Defenders works in western deserts and Florida to protect imperiled species of tortoise.
Agassiz’s desert tortoises have a high domed shell, which is usually brown in adults and dark tan in younger adults. Their powerful limbs are equipped with claws to dig underground burrows, which provide refuge from extreme heat and cold, and their front limbs are protected with a covering of thick scales that help deter would-be predators.
As adults, gopher tortoises are mostly brownish gray with a yellowish, tan underside. Gopher tortoises are so named because they dig large, deep burrows with their shovel-like front legs. These burrows provide shelter for 360 other species of wildlife, making gopher tortoises a keystone species with a pivotal role to play in their native community. Without the gopher tortoise, many of these species would not have a home or would not exist.
Because of threats to the species, Defenders helped to get Agassiz’s desert tortoise listed as a threatened species under the Endangered Species Act in 1990 and critical habitat designated in 1994. Defenders has challenged many federal, state and local government agency programs and that allow excessive human activity and development in Agassiz’s desert tortoise habitats and rallied our supporters to do the same.
We continue to oppose excessive and improper livestock grazing, unmanaged off-road vehicle use, military base expansion, renewable energy generation development, and electrical transmission installations.
In Florida, Defenders is coordinating with species experts to share information with the FWS as it conducts a Species Status Assessment to determine whether the gopher tortoise may warrant protection under the Endangered Species Act. In addition, Defenders serves on the Florida Gopher Tortoise Technical Advisory Group, which advises the Florida Fish and Wildlife Commission (FWC) on conservation policies and permitting guidelines for the species.
Defenders is asking the FWC to eliminate a policy that exempts all forms of agriculture and silviculture, as well as activities intended to improve native wildlife habitat, from complying with the protections in the Gopher Tortoise Management Plan, Permitting Guidelines and rules. The gopher tortoise remains the only imperiled species that has a policy with such an exemption.
Defenders supports “smart-from-the-start” renewable energy siting, which identifies high-value natural resource lands for avoidance and guides potential surface disturbance projects to low-value, low-conflict areas and degraded agricultural lands—aiming to avoid or minimize adverse effects to imperiled species.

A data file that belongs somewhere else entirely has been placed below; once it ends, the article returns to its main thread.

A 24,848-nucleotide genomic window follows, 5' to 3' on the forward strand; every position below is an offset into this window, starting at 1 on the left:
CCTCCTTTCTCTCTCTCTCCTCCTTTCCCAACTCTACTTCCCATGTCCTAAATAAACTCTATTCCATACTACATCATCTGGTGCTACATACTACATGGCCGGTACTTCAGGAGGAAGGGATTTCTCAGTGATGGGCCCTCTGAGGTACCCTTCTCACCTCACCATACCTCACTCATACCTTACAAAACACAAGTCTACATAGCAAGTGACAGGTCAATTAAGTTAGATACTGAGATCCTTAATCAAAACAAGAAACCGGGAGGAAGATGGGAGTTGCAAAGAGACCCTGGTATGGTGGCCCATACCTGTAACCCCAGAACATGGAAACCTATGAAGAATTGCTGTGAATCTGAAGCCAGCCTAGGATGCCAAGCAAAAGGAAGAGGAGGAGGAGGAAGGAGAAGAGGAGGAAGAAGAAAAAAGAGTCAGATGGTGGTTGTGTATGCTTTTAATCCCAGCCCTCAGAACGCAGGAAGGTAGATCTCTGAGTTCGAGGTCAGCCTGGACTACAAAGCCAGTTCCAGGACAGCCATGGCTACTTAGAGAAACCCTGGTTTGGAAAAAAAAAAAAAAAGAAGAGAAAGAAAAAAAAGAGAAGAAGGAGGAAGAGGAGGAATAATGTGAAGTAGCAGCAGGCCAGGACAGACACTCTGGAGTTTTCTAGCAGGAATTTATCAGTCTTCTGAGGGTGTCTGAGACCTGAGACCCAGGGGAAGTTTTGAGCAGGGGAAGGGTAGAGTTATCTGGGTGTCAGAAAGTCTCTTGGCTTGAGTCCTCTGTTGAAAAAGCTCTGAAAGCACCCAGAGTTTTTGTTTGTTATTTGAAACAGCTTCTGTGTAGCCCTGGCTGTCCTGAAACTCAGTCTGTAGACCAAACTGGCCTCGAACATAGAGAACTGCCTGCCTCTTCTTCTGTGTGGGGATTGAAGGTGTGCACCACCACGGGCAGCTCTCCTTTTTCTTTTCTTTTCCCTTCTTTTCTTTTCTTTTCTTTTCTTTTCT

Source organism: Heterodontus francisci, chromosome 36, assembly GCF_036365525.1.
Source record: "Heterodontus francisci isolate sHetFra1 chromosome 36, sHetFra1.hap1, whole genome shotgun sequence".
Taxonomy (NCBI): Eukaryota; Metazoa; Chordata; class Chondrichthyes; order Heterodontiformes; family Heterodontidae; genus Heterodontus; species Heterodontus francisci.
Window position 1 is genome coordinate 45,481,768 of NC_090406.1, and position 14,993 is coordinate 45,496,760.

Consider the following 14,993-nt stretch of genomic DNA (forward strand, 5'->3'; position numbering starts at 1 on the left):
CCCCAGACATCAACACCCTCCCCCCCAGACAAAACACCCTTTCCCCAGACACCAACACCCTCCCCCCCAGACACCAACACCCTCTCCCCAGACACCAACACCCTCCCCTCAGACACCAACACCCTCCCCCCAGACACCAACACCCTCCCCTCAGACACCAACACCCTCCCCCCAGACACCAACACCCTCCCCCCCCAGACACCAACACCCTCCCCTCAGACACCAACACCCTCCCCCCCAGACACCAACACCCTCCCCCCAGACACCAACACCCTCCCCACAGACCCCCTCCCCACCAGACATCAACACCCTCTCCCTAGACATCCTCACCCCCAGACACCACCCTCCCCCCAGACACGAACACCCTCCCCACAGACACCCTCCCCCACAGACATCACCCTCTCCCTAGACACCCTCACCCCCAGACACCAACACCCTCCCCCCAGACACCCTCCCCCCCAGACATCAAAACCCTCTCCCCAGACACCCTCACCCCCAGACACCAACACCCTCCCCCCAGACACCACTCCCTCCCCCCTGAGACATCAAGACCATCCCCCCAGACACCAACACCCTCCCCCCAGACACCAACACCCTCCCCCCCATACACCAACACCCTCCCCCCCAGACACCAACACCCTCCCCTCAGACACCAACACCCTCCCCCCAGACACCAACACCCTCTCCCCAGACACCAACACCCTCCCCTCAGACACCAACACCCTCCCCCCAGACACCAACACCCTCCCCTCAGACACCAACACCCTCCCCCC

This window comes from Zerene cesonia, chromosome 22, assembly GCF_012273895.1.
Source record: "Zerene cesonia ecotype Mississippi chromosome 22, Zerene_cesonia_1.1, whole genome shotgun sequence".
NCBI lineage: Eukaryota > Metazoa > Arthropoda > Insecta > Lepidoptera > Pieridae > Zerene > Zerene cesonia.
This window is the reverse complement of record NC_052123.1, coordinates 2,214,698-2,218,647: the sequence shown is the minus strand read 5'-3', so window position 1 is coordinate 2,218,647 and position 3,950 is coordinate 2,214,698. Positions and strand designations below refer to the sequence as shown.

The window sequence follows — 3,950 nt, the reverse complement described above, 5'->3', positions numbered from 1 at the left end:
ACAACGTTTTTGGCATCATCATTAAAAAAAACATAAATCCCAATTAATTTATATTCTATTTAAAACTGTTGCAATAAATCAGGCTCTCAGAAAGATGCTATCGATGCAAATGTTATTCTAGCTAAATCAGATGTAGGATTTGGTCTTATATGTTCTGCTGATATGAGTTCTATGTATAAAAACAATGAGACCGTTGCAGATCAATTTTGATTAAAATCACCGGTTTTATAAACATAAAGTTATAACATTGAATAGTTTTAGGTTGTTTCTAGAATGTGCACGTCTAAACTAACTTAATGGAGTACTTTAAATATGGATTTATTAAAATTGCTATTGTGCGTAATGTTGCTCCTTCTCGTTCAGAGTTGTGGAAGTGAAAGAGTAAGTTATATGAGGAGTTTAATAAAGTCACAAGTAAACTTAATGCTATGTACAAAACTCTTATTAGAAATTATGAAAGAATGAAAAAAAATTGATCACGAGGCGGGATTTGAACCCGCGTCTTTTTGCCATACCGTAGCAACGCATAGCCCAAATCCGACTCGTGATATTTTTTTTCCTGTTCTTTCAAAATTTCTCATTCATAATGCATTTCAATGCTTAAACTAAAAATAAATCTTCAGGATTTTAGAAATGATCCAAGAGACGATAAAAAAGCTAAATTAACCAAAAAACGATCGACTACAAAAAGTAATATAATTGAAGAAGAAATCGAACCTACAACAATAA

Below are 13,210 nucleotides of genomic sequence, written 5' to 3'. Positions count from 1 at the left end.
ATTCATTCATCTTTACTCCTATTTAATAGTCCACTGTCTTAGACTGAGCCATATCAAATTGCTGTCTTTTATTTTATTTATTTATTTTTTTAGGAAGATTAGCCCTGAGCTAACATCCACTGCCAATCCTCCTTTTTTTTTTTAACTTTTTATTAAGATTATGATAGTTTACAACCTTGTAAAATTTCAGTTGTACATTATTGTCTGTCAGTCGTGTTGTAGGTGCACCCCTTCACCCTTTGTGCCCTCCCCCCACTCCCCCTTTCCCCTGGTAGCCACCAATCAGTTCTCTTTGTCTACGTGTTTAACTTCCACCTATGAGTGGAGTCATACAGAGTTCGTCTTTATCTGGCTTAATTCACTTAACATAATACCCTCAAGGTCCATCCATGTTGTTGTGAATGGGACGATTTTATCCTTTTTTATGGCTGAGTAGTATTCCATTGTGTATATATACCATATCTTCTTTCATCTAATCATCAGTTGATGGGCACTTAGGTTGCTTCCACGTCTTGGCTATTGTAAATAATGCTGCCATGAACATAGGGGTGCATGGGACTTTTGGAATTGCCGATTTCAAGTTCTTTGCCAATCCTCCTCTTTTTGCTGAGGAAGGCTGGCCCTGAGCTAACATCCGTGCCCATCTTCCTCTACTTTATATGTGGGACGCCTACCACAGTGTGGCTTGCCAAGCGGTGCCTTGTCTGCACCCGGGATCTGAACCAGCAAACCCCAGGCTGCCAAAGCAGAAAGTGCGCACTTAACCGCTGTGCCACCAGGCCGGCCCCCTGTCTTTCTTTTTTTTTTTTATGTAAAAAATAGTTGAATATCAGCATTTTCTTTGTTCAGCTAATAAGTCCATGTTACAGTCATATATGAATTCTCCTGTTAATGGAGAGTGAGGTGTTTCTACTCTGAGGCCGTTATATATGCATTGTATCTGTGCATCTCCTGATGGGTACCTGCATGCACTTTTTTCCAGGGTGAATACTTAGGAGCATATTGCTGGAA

Agassiz’s desert tortoise are threatened by habitat loss and human disturbance, renewable energy development, invasive species, climate change and disease. Gopher tortoises are threatened by habitat loss, incompatible forest management, disease and illegal hunting for food.
Endangered Species Act
IUCN Red List
Limit off-road vehicle use in sensitive habitats and obey all posted signs. Forest landowners in the Southeast can protect native ground cover and plant pines far enough apart so sunlight reaches the forest floor and allows plants to grow. Support gopher tortoise license plates in Florida.
Agassiz’s desert tortoises occur throughout the Mojave and Colorado Deserts of California, as well as in Nevada, Utah and portions of Arizona. Most desert tortoises live in habitats typical of valley bottoms that include plant communities like creosote bush scrub, often preferring streambanks in desert washes where the soil is more suitable for construction of their burrows.
The gopher tortoise is the only tortoise naturally found east of the Mississippi River. They are found along the southeastern Coastal Plain from southeastern Louisiana east to southern South Carolina and in parts of all counties in Florida. The gopher tortoise lives in dry, sandy uplands, such as oak-sandhills, scrub, pine flatwoods and coastal dunes of the southeastern United States.
Tortoise populations are hard to quantify because of fragmented habitat and severe decline.
These are two of the few species of tortoise that dig burrows. Agassiz’s desert tortoises can live where ground temperatures may exceed 140 degrees Fahrenheit due to their ability to dig underground burrows three to six feet deep to escape the heat of summer and the cold of winter. The burrows of the gopher tortoise can be up to 10 feet deep and 40 feet long and are as wide as the length of the tortoise that made it. They provide shelter to 360 other species including the endangered eastern indigo snake.
Agassiz’s desert tortoise
Mating Season: Late summer to early fall
Gestation: 10-12 months
Clutch size: 4-6 eggs
Mating season: April - June
Gestation: 80-100 days
Clutch size: 3-15 eggs
Tortoises are herbivores, eating a variety of flowers, grasses, shrubs and cacti. They get water from plants and dew and rarely drink water.